Screened as part of NZIFF 2001

Stolen Generations 2000

Directed by Darlene Johnson

52 minutes Beta-SP

Director, Screenplay


Tom Zubrycki


Ian Pugsley
Robert Humphreys
Paul Warren


Emma Hay


Glenn Martin
Chris Ballard
Henry Augustine


Lou Bennett
Jim Prince


The series of quotes at the beginning of Stolen Generations, a documentary by Australian director Darlene Johnson, could easily refer to the United States’ history of slavery. The voices seem to argue with each other: ‘We shouldn’t be responsible for what was done by past generations’, ‘We took the babies, we committed the murders’ and ‘We aren’t talking about past history, we’re talking about contemporary history.’

Johnson artfully and skillfully weaves together human experience, politics and history in this gripping hour-long film. The story traces the Australian government’s systematic efforts in the early twentieth century to obliterate the Aboriginal people from Australia.

To reach this goal, the government seized generations of Aboriginal children from their parents to be raised in white families, at first hoping that intermarriage would wipe out the aboriginal race, then later appending the strategy to a ‘cultural assimilation’, which experts in the film explain as the hope that raising Aboriginal children in white families and making them adopt white values and standard of living would rid Australia of the Aborigine way of life. The practice continued into the 1970s, and Aborigines are still waiting for an official apology from the Australian Prime Minister.

Johnson intercuts telling interviews with some of those grown children who were taken from their parents and several history experts with disturbing archive footage of Aboriginal children marching like prisoners, working and posing in orphanages, tugging on the uncomfortable collared shirts they weren’t used to wearing, girls with giant ribbons in their hair like coffee-colored versions of the suburban white kids in 1950s TV ads.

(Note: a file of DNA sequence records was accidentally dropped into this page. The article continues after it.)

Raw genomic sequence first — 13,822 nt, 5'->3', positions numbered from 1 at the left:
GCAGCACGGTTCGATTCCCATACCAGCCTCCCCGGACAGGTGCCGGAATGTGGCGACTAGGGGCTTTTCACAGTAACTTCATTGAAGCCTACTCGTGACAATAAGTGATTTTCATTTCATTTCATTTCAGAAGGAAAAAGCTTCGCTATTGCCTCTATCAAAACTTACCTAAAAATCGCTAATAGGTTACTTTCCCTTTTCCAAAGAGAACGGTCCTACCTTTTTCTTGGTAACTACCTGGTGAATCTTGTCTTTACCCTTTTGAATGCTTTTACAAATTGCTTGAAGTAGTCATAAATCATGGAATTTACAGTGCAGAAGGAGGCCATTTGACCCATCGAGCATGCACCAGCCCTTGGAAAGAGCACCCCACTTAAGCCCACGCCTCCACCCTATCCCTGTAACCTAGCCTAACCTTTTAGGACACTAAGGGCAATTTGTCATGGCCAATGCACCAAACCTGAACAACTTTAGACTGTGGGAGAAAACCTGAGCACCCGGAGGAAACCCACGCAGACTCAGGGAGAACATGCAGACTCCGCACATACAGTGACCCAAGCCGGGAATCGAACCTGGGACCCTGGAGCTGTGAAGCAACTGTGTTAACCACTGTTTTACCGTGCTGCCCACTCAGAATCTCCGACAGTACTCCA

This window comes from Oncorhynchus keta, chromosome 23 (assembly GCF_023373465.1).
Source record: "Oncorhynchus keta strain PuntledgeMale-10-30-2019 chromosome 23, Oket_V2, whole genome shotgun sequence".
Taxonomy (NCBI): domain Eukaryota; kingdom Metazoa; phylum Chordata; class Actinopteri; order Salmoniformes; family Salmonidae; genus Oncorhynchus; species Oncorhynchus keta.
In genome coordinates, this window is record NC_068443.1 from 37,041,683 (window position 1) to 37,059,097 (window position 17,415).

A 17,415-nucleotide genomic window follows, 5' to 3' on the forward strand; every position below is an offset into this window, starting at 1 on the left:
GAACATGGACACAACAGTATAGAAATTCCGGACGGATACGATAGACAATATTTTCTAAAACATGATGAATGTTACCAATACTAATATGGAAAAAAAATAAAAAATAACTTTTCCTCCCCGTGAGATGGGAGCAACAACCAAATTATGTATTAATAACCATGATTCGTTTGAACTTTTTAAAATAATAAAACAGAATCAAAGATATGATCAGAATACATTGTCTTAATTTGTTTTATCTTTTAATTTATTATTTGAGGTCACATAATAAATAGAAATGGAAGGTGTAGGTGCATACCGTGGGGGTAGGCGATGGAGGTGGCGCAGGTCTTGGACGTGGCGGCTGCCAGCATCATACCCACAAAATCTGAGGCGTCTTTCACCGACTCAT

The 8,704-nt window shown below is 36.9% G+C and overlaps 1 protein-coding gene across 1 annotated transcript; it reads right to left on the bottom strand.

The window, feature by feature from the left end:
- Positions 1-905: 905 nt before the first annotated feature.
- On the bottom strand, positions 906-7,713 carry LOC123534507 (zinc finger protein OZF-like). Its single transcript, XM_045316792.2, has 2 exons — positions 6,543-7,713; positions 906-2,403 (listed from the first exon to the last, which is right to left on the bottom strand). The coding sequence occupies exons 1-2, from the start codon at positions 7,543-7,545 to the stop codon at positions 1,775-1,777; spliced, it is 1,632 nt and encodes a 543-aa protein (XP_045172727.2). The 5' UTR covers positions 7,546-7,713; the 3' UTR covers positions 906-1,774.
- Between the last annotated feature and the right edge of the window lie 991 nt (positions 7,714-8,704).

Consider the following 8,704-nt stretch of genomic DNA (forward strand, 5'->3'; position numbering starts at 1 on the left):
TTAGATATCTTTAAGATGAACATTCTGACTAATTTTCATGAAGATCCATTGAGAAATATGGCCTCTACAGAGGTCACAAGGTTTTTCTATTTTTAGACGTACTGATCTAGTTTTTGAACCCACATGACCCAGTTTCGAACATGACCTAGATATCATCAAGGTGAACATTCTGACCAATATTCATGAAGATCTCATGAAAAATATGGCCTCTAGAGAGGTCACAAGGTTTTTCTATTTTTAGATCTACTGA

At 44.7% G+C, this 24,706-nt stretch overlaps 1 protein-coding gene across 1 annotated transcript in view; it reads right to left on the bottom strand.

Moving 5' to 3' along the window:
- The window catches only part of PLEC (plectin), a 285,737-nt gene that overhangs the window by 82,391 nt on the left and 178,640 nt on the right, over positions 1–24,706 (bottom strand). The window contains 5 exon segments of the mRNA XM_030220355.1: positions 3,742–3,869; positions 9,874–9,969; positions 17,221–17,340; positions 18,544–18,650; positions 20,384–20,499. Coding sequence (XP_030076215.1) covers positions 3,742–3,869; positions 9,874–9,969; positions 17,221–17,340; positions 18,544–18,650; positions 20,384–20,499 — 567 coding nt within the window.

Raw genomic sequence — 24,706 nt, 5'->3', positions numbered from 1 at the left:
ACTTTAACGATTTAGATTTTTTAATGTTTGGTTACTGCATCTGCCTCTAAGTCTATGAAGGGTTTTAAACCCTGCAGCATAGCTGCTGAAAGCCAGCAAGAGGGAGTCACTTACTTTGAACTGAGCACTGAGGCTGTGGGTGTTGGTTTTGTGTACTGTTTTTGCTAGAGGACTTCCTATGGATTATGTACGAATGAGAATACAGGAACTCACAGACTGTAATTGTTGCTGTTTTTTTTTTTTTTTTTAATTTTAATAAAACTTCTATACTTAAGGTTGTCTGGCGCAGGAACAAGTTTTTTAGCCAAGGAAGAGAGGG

In those interviews with the now-adult Aborigines, we hear about Daisy’s abduction while she played with her sister outside where her mother worked. Daisy, who has a much lighter skin tone than the sister who was left behind and with whom she was reunited years later, never saw her mother again.

We also meet a woman who with her two brothers was taken when she was seven years old from her mother while she stood in the doorway crying, the last memory she has of the mother…

The tales are heartbreaking, but Johnson does a credible job exploring some of the ‘good intentions’ that the government and Mission workers had for taking Aboriginal children from their homes. Of Aboriginal descent herself, Johnson’s movie is an indictment of the Australian government and validation of her people’s suffering. — Virginia Pelley, Fabula, 5/01